All The Things They Could Have Done – Plots 298 – 301 Budapest New Public Cemetery

A visit to the Budapest New Public Cemetery National Memorial at Plots 298 – 301 is not easy. First you have to take a bus or tram deep into Kobanya, a gritty outer district of the city. When one of an area’s most notable sites is a beer factory, well that says something. Then after arriving at the cemetery it is at least a 30 minute walk to Plots 298 – 301 which are located at the very back of it. The further you walk, the worse shape the cemetery is in. The oldest part of the cemetery which as its name implies is “new” is really not that old. The graves go back to around 1890, but these have become overgrown with tall grass amid thickets of brush and trees.

Traditional Szekely Gate and Transylvanian Wooden Markers at Plot 298

Traditional Szekely Gate and Transylvanian Wooden Markers at Plot 298

Plots 298 – 301 are different, they hold the graves of Imre Nagy and many other martyrs from the consolidation of communist rule starting in 1945 up until the 1956 Hungarian Revolution crushed by the Soviet Union. Nagy was made the Prime Minster in the halcyon days of the uprising and made the landmark decision to pull Hungary out of the Warsaw Pact. This was too much for the Soviets who imagined their Eastern European sphere of influence would disintegrate if the Hungarians were allowed to leave, they were not. Nagy and his closest advisers were arrested and executed two years later. Nagy was buried in an unmarked grave at the back of the cemetery. You get a good idea of how the Plots would have looked from 1956 – 1989 by passing through  the older overgrown part. Today, the plots are well tended and honored as a National Memorial. Nagy’s famous 1989 reburial at a ceremony at Hosok Ter (Hero’s Square) sounded the death knell of communism in Hungary.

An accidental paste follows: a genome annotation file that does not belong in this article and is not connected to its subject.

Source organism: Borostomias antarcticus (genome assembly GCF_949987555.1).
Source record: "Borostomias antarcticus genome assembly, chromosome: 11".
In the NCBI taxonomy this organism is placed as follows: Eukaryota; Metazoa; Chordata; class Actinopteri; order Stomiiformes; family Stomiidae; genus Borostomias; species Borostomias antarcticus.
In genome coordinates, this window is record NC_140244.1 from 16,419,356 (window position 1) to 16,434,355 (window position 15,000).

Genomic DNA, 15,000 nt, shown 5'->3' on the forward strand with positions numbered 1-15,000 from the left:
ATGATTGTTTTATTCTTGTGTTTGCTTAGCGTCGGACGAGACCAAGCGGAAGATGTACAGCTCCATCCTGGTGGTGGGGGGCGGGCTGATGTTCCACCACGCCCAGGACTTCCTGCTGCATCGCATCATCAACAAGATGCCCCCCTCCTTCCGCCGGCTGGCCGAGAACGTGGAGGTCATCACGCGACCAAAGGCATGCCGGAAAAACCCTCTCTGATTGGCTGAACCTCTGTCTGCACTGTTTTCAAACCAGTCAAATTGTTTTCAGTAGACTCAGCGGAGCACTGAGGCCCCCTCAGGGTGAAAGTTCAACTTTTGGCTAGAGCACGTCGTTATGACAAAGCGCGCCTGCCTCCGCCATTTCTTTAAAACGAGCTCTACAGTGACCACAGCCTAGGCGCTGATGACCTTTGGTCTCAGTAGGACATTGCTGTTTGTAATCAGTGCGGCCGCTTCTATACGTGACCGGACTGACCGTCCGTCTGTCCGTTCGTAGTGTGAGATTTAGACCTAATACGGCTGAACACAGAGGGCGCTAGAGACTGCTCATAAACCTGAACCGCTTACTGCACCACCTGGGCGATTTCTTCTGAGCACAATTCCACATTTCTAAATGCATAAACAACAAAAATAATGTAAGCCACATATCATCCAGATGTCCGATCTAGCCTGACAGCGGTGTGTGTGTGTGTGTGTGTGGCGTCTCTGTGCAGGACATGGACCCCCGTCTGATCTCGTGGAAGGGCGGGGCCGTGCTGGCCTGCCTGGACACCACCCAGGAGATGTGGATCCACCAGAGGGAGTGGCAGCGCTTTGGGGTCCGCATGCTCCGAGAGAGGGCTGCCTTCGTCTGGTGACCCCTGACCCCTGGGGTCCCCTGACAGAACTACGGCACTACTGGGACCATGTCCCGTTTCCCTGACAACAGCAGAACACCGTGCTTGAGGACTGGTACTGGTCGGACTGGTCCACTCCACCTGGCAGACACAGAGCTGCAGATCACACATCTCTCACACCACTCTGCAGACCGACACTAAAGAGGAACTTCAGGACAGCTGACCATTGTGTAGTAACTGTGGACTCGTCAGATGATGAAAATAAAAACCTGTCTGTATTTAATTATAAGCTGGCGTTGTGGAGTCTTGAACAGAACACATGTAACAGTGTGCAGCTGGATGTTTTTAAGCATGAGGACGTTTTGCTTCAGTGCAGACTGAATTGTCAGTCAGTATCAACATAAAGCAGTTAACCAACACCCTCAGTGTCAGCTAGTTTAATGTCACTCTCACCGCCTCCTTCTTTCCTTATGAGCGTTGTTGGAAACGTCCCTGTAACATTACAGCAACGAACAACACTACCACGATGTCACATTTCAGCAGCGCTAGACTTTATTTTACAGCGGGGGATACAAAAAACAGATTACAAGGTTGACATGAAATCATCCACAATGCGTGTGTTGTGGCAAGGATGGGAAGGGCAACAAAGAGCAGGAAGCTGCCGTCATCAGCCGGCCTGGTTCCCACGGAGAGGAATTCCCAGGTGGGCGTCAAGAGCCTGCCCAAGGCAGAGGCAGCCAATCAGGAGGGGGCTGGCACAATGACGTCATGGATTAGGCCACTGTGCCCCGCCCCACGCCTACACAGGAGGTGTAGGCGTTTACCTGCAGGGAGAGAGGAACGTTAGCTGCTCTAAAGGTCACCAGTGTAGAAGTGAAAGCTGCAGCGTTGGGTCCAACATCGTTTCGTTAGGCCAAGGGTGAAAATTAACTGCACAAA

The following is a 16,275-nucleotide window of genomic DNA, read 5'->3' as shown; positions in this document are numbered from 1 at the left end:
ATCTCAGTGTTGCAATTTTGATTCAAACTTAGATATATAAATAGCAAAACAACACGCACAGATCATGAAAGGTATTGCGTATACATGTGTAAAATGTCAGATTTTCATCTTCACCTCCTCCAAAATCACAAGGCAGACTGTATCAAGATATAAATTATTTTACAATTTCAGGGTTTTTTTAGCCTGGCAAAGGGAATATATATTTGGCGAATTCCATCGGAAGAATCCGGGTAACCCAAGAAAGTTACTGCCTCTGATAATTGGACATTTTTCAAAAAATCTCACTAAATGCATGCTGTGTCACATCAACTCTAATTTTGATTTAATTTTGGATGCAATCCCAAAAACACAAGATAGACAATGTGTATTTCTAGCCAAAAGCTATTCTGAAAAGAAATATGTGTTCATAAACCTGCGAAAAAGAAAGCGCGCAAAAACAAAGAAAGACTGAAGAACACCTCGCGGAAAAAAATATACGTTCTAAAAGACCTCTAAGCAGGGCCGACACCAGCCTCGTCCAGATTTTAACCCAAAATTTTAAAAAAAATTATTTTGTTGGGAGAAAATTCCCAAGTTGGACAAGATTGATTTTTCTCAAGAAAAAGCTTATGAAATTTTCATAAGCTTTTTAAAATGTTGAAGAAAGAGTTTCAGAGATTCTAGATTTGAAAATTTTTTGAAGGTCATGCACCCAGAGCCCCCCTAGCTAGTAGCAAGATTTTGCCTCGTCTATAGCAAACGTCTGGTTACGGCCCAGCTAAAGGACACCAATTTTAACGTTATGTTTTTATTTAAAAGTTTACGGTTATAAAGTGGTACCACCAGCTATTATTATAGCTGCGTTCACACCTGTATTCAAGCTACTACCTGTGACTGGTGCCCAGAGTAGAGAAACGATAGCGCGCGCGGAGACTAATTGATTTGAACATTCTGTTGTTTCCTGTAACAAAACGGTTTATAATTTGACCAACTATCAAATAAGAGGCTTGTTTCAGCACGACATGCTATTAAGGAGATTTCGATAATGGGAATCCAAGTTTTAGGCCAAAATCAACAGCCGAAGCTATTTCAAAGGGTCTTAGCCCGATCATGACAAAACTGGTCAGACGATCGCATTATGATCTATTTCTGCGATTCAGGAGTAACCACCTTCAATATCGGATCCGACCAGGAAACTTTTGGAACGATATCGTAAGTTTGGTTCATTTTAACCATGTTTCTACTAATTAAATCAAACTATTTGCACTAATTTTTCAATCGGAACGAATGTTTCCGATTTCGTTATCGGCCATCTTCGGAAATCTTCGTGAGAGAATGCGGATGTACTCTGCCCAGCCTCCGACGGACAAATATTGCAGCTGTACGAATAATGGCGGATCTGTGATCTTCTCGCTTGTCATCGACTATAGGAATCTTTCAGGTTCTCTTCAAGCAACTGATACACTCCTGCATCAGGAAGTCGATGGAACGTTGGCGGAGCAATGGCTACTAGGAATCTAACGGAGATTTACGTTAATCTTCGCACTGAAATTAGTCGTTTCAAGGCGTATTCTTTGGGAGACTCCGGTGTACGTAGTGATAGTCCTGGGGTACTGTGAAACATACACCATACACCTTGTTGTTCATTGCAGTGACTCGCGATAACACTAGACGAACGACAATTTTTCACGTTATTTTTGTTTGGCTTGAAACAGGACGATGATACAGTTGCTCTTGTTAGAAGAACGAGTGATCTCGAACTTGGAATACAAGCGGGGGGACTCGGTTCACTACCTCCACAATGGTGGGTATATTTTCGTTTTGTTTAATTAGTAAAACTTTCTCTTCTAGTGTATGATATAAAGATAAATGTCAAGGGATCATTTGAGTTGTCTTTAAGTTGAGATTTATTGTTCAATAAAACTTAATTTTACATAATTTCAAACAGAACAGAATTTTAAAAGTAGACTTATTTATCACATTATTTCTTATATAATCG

Grave of Imre Nagy - martyr of the 1956 Hungarian Revolution

Grave of Imre Nagy – martyr of the 1956 Hungarian Revolution

Nonetheless, there is no mistaking the vindictiveness of the communists as they banished the bodies of the defeated to the very back of the cemetery. Today, communism in Eastern Europe has been banished to the waste bin of history. Tragically it has still left scars on the national psyche of the nations who suffered under it. The Revolutionaries wanted to create a better world for Hungary and in the process they showed it could be done, but for just a few days. Plots 298 -301 are a place to contemplate all the things they could have done if not for the iron fist of tyranny that came crashing down upon their hopes and dreams.

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